Television Graeme Blundell meets new Bonnie and Clyde
IN the movie City Slickers, Mitch Robbins, the character played by Billy Crystal, sadly reaches his 39th birthday and finds he’s going nowhere fast. “Did you ever reach a point in your life,” he asks, “where you say to yourself, ‘This is the best I’m ever going to look, the best I’m ever going to feel, the best I’m ever going to do? And it ain’t that great?’ ”
This might be the premise of The Time of Our Lives, the popular ABC series — its 13 episodes each played to just on a million viewers last year — which returns this week, immersing us once more in the lives of the messily extended Tivolli family. They’re presided over by patriarch Ray (Tony Barry) and matriarch Rosa (Sue Jones), who have a lot to deal with in a show pithily described by creators Amanda Higgs and Judi McCrossin as about “settling in with the one you love; still trying to find the one you love; getting away from the one you used to love”.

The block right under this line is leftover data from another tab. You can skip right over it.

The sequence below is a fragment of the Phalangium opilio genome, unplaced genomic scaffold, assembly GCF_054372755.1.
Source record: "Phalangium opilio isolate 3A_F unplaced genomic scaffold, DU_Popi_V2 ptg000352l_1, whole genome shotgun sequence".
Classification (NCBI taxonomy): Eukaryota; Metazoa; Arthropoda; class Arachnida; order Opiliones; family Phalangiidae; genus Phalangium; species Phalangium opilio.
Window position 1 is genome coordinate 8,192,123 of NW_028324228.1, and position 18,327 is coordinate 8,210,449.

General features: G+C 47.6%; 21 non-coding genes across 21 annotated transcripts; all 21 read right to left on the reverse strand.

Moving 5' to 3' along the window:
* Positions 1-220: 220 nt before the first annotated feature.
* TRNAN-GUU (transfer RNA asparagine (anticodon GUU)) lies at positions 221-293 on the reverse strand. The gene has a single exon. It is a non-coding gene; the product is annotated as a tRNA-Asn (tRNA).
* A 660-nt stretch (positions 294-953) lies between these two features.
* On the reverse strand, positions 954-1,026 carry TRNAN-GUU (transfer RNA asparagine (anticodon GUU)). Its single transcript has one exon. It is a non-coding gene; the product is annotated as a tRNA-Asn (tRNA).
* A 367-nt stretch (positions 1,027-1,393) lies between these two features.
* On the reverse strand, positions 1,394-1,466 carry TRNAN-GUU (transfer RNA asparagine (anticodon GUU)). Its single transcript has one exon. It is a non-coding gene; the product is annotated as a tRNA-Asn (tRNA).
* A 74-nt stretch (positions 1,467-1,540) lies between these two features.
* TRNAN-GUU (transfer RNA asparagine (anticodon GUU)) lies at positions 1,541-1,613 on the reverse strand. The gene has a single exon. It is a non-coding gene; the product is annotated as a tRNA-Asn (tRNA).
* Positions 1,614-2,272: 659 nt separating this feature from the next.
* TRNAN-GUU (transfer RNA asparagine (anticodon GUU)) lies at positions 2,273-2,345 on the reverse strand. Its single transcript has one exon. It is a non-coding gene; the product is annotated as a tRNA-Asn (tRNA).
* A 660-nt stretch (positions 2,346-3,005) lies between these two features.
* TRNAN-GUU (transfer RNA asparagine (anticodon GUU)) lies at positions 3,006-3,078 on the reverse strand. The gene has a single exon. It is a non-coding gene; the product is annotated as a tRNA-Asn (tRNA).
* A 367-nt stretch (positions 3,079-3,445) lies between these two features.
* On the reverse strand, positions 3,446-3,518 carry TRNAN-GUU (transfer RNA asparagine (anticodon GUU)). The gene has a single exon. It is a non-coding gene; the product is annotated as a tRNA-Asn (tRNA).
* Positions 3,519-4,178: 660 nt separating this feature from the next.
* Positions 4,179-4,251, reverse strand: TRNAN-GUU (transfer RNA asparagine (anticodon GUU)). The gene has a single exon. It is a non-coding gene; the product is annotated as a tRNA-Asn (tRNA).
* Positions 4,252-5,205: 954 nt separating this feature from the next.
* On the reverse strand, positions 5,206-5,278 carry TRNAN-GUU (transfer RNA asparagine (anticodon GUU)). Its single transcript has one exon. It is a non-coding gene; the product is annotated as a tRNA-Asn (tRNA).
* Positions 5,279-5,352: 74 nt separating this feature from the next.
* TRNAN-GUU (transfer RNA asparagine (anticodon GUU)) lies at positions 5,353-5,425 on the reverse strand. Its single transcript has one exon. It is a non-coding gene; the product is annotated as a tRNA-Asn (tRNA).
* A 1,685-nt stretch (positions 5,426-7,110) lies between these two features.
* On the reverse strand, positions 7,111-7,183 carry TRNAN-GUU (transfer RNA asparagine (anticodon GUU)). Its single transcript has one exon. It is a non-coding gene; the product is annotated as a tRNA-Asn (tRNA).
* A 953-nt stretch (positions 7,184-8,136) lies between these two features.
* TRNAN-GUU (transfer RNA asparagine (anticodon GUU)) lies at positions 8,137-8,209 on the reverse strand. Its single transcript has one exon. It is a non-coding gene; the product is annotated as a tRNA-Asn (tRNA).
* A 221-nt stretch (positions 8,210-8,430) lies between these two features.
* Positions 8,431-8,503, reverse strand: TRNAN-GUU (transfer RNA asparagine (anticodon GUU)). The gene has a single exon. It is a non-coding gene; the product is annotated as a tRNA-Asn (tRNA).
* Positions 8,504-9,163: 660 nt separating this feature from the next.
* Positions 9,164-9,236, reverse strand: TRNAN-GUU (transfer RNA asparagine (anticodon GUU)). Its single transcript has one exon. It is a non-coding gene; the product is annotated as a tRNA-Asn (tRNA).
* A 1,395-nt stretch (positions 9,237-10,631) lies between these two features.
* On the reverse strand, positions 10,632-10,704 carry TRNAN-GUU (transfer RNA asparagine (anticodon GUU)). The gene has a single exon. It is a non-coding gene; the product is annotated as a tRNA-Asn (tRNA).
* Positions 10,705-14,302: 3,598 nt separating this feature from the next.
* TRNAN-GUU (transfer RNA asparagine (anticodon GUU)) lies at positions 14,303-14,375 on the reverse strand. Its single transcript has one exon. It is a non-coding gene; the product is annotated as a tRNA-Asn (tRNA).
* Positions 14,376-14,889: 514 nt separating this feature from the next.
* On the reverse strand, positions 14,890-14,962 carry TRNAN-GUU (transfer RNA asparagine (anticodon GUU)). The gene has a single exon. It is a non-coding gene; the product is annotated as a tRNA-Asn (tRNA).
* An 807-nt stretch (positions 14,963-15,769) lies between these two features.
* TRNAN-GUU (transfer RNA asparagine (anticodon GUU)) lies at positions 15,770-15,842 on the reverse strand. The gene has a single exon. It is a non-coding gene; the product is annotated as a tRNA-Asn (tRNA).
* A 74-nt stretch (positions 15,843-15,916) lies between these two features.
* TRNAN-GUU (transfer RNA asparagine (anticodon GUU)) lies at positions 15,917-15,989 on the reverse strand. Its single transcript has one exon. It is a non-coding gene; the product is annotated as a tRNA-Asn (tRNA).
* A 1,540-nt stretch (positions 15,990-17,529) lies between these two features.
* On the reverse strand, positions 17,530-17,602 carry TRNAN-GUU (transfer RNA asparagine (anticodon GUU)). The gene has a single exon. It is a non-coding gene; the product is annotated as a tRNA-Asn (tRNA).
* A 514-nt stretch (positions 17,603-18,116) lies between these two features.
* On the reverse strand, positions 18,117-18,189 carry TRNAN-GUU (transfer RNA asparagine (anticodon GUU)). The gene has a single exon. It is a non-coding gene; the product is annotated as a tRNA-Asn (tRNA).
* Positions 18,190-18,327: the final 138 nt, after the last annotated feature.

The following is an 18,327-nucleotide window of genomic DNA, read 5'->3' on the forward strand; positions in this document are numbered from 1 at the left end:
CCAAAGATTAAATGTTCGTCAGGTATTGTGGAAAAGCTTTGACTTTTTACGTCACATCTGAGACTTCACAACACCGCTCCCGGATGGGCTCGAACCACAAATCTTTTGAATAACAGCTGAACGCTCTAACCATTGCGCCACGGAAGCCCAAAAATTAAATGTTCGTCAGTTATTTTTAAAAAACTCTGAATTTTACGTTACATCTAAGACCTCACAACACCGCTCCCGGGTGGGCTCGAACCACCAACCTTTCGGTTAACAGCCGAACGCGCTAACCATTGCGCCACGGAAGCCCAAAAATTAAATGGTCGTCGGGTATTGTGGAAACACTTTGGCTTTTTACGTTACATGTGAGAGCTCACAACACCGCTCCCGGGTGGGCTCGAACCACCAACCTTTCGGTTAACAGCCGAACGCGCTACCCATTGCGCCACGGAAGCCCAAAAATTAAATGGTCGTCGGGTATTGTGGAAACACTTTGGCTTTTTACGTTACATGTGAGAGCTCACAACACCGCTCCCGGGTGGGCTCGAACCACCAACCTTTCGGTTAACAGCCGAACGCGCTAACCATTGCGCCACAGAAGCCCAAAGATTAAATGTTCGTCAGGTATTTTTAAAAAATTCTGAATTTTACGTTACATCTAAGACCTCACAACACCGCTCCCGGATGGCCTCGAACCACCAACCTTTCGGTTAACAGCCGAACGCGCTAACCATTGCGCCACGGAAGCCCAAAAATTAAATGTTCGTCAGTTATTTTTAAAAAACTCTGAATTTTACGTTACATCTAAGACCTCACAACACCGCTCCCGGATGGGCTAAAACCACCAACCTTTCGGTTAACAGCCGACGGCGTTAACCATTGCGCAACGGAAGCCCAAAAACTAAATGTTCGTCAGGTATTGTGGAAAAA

Produced with great empathy and acted with conviction by a cast of stellar performers, it’s done at a high level of imaginative energy, so involving at times you want to weep. There are some scenes in the first episode of the new season that make for excruciating viewing, especially if you have had any recent experience of dealing with frail, elderly parents.
If you missed the first season, an extended recap succinctly introduces the characters and their travails and re-establishes the major plot lines. It starts with a shocking accident when Ray, an “If you put your tools away, you know where they are” kind of bloke, is almost killed when his car falls on him while he is laboriously repairing an axle. Precariously jacked-up in his garage, the vehicle collapses on his leg, trapping him as oblivious passers-by wander along the street, unaware of his weakening cries and the pooling blood. His leg is irreparably damaged, and the shocking accident irreversibly changes the lives of everyone in the Tivolli family.